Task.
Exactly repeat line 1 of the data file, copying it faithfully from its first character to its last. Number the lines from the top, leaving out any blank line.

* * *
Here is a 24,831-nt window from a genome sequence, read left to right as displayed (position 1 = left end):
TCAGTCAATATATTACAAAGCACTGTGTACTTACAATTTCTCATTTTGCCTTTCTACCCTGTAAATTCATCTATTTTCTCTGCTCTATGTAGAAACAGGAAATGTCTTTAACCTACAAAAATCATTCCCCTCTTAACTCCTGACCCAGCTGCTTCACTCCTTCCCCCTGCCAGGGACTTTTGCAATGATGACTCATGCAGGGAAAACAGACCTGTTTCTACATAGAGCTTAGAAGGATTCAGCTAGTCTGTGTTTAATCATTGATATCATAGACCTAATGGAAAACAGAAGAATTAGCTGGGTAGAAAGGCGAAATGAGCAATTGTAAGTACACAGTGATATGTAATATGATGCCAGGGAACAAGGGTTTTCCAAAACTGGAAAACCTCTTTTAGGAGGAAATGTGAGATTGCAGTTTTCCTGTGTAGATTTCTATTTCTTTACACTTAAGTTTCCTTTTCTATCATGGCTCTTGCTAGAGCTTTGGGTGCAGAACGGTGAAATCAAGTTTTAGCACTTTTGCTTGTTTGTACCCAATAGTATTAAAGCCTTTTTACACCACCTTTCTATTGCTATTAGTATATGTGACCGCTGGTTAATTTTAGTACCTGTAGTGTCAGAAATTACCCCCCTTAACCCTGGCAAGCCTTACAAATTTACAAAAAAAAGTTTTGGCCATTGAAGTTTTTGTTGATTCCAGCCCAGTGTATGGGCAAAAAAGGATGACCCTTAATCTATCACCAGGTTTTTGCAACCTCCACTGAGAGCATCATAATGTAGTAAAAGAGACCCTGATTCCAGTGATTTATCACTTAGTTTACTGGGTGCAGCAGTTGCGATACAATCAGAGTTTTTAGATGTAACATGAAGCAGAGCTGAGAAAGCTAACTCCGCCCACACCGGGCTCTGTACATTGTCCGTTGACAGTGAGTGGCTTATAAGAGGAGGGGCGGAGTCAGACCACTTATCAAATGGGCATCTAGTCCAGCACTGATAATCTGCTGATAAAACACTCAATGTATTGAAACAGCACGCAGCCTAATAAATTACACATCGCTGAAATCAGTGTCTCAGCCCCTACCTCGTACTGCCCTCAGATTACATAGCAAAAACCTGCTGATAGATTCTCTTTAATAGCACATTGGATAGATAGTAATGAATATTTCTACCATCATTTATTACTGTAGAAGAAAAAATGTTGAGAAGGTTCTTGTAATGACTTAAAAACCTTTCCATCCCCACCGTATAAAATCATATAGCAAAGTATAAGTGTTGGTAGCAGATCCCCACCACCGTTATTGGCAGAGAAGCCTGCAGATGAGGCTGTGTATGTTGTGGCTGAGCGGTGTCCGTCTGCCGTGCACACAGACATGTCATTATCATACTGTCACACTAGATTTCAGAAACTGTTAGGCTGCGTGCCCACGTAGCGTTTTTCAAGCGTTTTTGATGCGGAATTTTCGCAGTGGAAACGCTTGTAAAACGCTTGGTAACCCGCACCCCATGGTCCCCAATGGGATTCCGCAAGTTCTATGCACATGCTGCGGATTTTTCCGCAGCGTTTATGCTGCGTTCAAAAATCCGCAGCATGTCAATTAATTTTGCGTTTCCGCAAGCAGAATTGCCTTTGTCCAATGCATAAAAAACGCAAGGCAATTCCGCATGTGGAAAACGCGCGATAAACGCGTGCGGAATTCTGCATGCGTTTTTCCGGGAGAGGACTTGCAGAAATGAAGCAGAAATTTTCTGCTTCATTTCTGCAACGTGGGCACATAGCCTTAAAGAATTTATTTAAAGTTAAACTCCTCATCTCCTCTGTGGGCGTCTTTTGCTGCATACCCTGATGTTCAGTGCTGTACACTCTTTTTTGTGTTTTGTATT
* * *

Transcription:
Here is a 24,831-nt window from a genome sequence, read left to right as displayed (position 1 = left end):